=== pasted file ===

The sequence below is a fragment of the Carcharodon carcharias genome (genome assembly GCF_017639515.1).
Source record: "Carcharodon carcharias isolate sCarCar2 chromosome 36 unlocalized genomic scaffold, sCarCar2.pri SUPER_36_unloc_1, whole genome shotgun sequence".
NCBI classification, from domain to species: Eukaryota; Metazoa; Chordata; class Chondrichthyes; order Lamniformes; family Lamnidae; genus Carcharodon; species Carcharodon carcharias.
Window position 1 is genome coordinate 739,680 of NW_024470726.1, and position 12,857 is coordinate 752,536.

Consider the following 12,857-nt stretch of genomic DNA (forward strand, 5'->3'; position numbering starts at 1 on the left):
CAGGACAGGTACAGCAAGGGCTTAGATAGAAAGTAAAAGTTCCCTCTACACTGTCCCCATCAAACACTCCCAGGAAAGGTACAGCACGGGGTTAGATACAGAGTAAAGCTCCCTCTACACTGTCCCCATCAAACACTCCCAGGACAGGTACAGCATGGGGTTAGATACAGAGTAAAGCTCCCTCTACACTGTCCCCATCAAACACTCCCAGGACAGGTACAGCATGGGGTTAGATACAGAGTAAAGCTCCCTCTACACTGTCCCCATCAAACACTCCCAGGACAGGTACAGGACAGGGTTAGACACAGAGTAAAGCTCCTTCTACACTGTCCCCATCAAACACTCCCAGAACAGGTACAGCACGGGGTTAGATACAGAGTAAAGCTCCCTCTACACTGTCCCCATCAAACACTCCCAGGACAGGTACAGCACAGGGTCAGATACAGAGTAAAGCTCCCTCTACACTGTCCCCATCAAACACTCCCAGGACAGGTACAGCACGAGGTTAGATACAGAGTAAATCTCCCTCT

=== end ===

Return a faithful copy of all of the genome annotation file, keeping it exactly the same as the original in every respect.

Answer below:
The sequence below is a fragment of the Carcharodon carcharias genome (genome assembly GCF_017639515.1).
Source record: "Carcharodon carcharias isolate sCarCar2 chromosome 36 unlocalized genomic scaffold, sCarCar2.pri SUPER_36_unloc_1, whole genome shotgun sequence".
NCBI classification, from domain to species: Eukaryota; Metazoa; Chordata; class Chondrichthyes; order Lamniformes; family Lamnidae; genus Carcharodon; species Carcharodon carcharias.
Window position 1 is genome coordinate 739,680 of NW_024470726.1, and position 12,857 is coordinate 752,536.

Consider the following 12,857-nt stretch of genomic DNA (forward strand, 5'->3'; position numbering starts at 1 on the left):
CAGGACAGGTACAGCAAGGGCTTAGATAGAAAGTAAAAGTTCCCTCTACACTGTCCCCATCAAACACTCCCAGGAAAGGTACAGCACGGGGTTAGATACAGAGTAAAGCTCCCTCTACACTGTCCCCATCAAACACTCCCAGGACAGGTACAGCATGGGGTTAGATACAGAGTAAAGCTCCCTCTACACTGTCCCCATCAAACACTCCCAGGACAGGTACAGCATGGGGTTAGATACAGAGTAAAGCTCCCTCTACACTGTCCCCATCAAACACTCCCAGGACAGGTACAGGACAGGGTTAGACACAGAGTAAAGCTCCTTCTACACTGTCCCCATCAAACACTCCCAGAACAGGTACAGCACGGGGTTAGATACAGAGTAAAGCTCCCTCTACACTGTCCCCATCAAACACTCCCAGGACAGGTACAGCACAGGGTCAGATACAGAGTAAAGCTCCCTCTACACTGTCCCCATCAAACACTCCCAGGACAGGTACAGCACGAGGTTAGATACAGAGTAAATCTCCCTCT